Supporting major processes like digestion, metabolic function, reproductive health and so much more – hormones are a catalyst for many crucial functions in the body and in order to have great energy, better sleep and a better quality of life – you need to prioritize hormonal health.
Optimize your sleep
Your entire body is essentially a ticking clock. While there are different hormones and body systems that are most active at varying times, they all work together in an organized way to perform critical functions that regulate your sleep/wake cycle.
Key hormones like cortisol and melatonin work in opposition to help regulate your sleep/wake cycle, and any disruption to the balance of these hormones can disrupt your sleep (and in reverse, any disruption to your sleep can offset the balance of these hormones).
Tips to optimize sleep:
- Switch your devices to night mode: Exposure to blue light throughout the day and before you go to bed can be detrimental for your sleep – but there is a way to reduce your exposure to artificial light without disrupting your routine. Switching all devices onto ‘night mode’ when it starts to get dark outside will help your eyes adjust to your environment, making it easier for you to fall asleep when you need to.
- Morning sunlight: Getting sunlight in your eyes first thing in the morning helps regulate your sleep/wake cycle and can be instrumental for your mental and physical wellbeing. The reason that doing this in the morning is so important is because it triggers the release of cortisol – which in turn supports the onset of melatonin later on in the day that helps you get to sleep at night.
Cortisol plays an important role in the body’s stress response. Produced by the adrenal glands, this stress hormone is crucial for responding to stress and maintaining physiological balance. When the brain senses stress of any kind, a signal is sent to the adrenal glands to produce and release cortisol – which acts like your body’s built in alarm system. And while this response is necessary and healthy, it can become dysfunctional if cortisol is produced in excess.
Cortisol is the hormone that (ideally) gives us a burst of energy that wakes us up in the morning. It follows a daily pattern of rising in the morning to get us moving for the day ahead, and falling at night to help us get a good night's sleep. But cortisol can fall out of this pattern if we are exposed to ongoing stress or poor stress management, excessive exercise, poor nutrition or irregular sleep patterns. All of these factors can lead to the increased production of cortisol. When this happens, cortisol no longer functions in its usual pattern (rising in the morning and falling at night). Instead, it can leave you struggling to wake up in the morning while fighting for a good night’s sleep.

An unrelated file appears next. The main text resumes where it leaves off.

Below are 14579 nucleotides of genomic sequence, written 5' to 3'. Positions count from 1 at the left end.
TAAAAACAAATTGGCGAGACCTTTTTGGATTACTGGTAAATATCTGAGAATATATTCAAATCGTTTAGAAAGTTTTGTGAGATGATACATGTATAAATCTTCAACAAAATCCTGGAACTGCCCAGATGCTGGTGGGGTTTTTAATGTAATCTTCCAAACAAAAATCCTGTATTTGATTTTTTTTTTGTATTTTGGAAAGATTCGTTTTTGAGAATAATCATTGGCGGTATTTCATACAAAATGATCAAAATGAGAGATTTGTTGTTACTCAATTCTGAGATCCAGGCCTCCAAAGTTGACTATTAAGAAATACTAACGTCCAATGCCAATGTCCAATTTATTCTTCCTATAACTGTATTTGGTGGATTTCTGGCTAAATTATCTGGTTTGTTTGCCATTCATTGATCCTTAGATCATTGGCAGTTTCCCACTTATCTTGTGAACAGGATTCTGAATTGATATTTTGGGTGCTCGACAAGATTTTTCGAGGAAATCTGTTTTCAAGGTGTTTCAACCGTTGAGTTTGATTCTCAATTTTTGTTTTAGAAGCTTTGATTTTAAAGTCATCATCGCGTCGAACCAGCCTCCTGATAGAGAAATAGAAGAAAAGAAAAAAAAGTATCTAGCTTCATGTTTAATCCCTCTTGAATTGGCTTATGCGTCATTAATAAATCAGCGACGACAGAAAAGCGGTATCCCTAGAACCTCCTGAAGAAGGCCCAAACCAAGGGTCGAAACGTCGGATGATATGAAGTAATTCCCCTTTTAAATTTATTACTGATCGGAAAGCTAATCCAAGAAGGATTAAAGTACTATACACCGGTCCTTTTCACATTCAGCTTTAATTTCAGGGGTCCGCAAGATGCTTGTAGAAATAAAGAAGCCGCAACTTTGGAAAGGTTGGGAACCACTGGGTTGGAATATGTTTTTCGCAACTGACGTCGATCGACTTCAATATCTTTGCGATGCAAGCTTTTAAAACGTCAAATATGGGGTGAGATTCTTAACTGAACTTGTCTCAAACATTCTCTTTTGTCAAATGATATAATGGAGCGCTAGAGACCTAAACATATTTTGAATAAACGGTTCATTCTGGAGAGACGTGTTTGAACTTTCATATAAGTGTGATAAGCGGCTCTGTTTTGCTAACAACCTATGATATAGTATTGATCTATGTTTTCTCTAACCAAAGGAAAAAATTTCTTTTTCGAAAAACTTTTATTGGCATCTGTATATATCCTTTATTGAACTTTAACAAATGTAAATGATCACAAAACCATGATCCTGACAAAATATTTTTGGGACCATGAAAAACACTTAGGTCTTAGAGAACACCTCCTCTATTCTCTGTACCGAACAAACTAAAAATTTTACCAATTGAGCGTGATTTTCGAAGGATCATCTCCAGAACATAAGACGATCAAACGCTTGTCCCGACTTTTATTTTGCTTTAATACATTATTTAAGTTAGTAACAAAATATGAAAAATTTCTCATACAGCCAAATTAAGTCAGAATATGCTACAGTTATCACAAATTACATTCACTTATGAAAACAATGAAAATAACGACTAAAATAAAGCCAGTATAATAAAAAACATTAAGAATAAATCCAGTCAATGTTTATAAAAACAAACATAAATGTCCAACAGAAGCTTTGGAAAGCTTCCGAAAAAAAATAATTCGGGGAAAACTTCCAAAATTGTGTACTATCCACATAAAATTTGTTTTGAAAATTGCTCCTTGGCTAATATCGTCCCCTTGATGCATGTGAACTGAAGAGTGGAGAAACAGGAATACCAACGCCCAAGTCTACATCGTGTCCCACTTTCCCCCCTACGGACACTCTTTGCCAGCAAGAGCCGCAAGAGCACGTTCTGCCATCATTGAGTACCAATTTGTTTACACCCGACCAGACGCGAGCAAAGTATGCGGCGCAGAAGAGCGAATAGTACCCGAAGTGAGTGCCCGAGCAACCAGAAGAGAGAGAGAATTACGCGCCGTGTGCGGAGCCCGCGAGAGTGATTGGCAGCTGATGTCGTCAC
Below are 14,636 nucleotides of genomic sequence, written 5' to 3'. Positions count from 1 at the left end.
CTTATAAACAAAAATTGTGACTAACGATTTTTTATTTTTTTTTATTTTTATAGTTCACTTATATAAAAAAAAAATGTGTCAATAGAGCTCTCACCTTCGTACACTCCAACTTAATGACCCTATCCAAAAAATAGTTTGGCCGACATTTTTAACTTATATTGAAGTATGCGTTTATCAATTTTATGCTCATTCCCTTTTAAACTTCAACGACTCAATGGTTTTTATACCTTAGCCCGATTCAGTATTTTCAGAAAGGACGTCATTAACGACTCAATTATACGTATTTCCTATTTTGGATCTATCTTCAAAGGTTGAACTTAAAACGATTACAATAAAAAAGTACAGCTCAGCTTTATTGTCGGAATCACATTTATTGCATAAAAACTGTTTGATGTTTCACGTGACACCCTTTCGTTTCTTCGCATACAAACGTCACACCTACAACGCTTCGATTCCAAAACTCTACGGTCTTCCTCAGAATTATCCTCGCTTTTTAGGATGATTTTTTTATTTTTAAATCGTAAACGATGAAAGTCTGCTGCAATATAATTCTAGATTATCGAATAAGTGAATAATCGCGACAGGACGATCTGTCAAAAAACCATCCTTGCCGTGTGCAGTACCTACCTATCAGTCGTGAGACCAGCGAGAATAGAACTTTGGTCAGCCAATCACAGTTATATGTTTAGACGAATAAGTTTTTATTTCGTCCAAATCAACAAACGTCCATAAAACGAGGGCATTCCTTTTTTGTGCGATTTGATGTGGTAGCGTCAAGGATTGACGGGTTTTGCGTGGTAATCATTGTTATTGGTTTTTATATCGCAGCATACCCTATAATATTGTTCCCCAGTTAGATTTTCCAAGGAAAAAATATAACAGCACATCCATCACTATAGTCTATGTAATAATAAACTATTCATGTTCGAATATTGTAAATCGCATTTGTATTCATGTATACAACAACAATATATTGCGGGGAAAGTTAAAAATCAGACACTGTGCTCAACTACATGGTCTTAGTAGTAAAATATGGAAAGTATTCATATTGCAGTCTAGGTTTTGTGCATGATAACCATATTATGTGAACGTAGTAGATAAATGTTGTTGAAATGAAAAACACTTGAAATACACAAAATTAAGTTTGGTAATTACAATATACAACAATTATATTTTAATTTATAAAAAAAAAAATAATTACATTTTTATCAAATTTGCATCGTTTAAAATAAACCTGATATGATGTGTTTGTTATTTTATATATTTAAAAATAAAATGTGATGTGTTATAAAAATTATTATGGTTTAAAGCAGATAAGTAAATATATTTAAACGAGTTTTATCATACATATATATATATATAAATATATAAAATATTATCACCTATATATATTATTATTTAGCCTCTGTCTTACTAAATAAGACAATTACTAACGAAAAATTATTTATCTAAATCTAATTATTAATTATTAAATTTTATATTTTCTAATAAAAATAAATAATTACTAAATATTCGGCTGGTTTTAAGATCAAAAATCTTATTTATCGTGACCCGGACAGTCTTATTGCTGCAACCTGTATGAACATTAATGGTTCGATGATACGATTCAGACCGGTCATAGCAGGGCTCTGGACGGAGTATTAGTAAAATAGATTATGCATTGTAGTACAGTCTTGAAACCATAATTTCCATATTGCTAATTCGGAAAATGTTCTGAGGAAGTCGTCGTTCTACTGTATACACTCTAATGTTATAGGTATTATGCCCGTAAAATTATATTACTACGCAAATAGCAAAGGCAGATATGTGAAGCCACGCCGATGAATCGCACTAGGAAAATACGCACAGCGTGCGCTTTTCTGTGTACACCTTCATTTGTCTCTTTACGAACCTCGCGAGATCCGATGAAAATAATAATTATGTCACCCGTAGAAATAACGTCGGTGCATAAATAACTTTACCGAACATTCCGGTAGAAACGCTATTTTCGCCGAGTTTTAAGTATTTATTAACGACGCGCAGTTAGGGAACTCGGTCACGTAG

When the natural production of cortisol is ‘out of whack’, there’s a ripple effect that influences the body in many ways. From stress-related issues like fatigue, increased feelings of worry and overwhelm, disrupted sleep, weight gain and digestive issues, to poor cognitive function.
Tips to manage cortisol:
- Moderate your caffeine consumption: Studies show that a moderate amount of caffeine (around 2-3 cups of coffee) can lead to significantly elevated cortisol levels quickly after consumption.
- Consider the timing of your workouts: Exercising in the morning when cortisol levels are naturally at their peak will encourage and establish a healthy cortisol pattern. If mornings aren’t possible, be sure to have enough time to wind down after your evening workout before bed.
- Support your cell health: It’s our cells that send the signal to trigger the stress response in the first place, so maintaining the function of our cells (and mitochondria that live inside them) is key when it comes to supporting the stress response.